UK Chancellor Kwasi Kwarteng has abolished the top rate of income tax for the country's highest earners, and announced tens of billions of pounds in spending in a bid to drive up growth to ease the cost-of-living crisis.
In a so-called mini-budget in which he also announced the axing of the cap on bankers' bonuses and added restrictions to the welfare system, he argued that tax cuts are "central to solving the riddle of growth".
He scrapped the 45% higher rate of income tax and brought forward the planned cut to the basic rate to 19p in the pound a year early to April.
Mr Kwarteng also revealed his estimate that the two-year energy bills bailout will cost around £60 billion over its first six months from October.
The package enacting Prime Minister Liz Truss's tax-cutting promises including reversing the national insurance rise and axing the hike to corporation tax came a day after the Bank of England warned the UK may already be in a recession.
The Bank also lifted interest rates to 2.25% - the highest level for 14 years.
Mr Kwarteng said their economic vision would "turn the vicious cycle of stagnation into a virtuous cycle of growth".
By terming it a "fiscal event" rather than a full budget, Mr Kwarteng avoided the immediate scrutiny and forecasts of the Office for Budget Responsibility.
Mr Kwarteng also confirmed that the government would not go ahead with a plan to increase corporation tax to 25%, holding it instead at 19% in a bid to spur economic growth.
Britain's 19% corporation tax rate had been due to rise to 25% in 2023 under plans announced last year by former chancellor Rishi Sunak.
"We will have the lowest rate of corporation tax in the G20," he told parliament. "This will plough almost £19bn a year back into the economy".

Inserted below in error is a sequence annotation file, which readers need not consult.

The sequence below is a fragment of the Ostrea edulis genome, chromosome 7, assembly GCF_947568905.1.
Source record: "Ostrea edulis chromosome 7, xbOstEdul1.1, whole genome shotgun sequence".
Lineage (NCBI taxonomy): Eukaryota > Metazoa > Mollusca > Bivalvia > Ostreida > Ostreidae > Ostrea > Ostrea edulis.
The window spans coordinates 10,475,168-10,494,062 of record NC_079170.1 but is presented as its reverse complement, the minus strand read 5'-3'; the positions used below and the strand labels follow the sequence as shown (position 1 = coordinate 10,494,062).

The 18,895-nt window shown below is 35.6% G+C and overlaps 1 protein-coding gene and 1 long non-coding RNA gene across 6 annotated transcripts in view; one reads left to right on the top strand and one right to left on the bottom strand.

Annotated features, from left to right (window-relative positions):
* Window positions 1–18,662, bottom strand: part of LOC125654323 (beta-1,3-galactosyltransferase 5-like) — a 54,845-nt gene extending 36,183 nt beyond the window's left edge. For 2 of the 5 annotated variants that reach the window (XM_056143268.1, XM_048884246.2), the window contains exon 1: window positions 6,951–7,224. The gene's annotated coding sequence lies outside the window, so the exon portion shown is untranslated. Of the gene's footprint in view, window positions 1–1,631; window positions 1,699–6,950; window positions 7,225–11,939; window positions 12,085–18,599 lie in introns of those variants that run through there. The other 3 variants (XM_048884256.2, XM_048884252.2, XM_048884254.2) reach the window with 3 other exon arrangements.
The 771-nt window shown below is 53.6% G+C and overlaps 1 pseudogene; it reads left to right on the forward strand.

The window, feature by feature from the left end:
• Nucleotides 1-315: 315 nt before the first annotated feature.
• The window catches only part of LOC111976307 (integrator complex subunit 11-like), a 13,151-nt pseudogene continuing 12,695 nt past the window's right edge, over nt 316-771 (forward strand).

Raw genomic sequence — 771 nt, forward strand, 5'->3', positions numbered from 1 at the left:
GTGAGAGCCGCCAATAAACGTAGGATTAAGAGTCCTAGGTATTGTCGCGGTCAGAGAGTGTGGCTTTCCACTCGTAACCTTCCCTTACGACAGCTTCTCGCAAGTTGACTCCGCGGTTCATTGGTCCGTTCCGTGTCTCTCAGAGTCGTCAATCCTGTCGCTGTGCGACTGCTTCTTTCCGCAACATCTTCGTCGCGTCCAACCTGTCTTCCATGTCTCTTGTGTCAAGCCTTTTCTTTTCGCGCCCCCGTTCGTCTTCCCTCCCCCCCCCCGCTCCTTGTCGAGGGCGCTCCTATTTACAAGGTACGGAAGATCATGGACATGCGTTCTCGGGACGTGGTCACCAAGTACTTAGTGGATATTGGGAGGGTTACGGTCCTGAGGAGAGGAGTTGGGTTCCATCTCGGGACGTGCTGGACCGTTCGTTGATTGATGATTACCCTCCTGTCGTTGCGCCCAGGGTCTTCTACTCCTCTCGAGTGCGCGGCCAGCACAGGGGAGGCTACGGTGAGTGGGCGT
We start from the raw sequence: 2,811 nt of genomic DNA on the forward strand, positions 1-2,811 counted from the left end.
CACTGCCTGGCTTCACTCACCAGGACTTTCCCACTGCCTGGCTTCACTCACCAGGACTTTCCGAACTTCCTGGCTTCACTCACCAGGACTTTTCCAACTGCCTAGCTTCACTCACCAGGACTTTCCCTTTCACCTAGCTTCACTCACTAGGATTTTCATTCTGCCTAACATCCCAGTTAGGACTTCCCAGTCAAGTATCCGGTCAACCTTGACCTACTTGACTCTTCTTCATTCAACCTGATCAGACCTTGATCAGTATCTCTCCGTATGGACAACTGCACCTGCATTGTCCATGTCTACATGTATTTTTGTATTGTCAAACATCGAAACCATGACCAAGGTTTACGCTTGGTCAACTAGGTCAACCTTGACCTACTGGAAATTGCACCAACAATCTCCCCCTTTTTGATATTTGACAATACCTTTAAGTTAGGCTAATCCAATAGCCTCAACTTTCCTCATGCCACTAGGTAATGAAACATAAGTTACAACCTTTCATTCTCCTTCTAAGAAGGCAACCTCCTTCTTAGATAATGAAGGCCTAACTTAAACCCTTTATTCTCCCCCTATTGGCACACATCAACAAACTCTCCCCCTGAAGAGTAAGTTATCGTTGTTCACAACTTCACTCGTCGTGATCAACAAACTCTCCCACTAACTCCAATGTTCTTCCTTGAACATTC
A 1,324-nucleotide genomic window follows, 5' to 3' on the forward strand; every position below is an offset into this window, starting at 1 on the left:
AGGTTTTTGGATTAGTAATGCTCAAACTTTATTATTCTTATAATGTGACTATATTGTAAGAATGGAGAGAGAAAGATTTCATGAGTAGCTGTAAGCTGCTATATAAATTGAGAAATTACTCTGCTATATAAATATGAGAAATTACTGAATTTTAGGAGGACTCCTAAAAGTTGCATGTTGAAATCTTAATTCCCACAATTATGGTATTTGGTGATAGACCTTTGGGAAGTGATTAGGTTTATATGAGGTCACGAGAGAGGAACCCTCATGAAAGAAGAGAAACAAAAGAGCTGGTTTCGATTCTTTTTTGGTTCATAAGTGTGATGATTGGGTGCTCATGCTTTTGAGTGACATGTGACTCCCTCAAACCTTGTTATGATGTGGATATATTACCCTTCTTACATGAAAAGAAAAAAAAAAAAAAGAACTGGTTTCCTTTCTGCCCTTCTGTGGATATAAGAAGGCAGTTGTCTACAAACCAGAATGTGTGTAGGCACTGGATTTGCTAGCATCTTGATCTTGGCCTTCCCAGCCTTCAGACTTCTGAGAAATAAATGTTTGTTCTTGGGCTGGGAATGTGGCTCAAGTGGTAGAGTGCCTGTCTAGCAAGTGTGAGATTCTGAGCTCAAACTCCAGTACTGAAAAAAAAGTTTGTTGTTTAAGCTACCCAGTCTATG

Stamp duty, a tax on house purchases, will be cut to help families to afford to buy homes, with the threshold at which it is first paid doubling to £250,000 for home movers.
The nil-band threshold for first-time buyers will also increase to £425,000 from £300,000, he told MPs, adding that the changes are permanent and effective immediately.
"The steps we've taken today mean 200,000 more people will be taken out of paying stamp duty altogether," he said.
Stamp duty is a graduated tax, which rises in steps to 12% on the portion of the property price above £1.5m. There was a stamp duty holiday during the Covid-19 pandemic, which initially increased the nil band to £500,000, stimulating a market which rose to record levels.
The likely announcement of reductions in the tax had been reported in the media, prompting broker Investec to say on Wednesday that cuts would support the housing market, but rising interest rates, the cost-of-living crisis and fears of higher unemployment would remain dominant.
Britain's main opposition Labour Party criticised the government's economic plans on Friday, saying the new prime minister and finance minister were like "two desperate gamblers in a casino" who had run out of ideas.
Rachel Reeves, Labour's finance policy chief, said the fiscal statement had prioritised big business over working people by relying on a theory of "trickle-down economics".
"The prime minister and chancellor are like two desperate gamblers in a casino chasing a losing run," she told parliament. "The argument peddled by the chancellor today isn't a great new idea, or a game changer as the minister said."
Taking aim at a lack of independent scrutiny of plans which went big on tax cuts, emergency support for fuel bills and tax breaks for new so-called investment zones, Ms Reeves described the mini budget as "a budget without figures, a menu without prices".
"What has the chancellor got to hide?" she said, a point echoed by Conservative MP Mel Stride, who also questioned why the government had gone ahead with the plans without new forecasts from the Office for Budget Responsibility.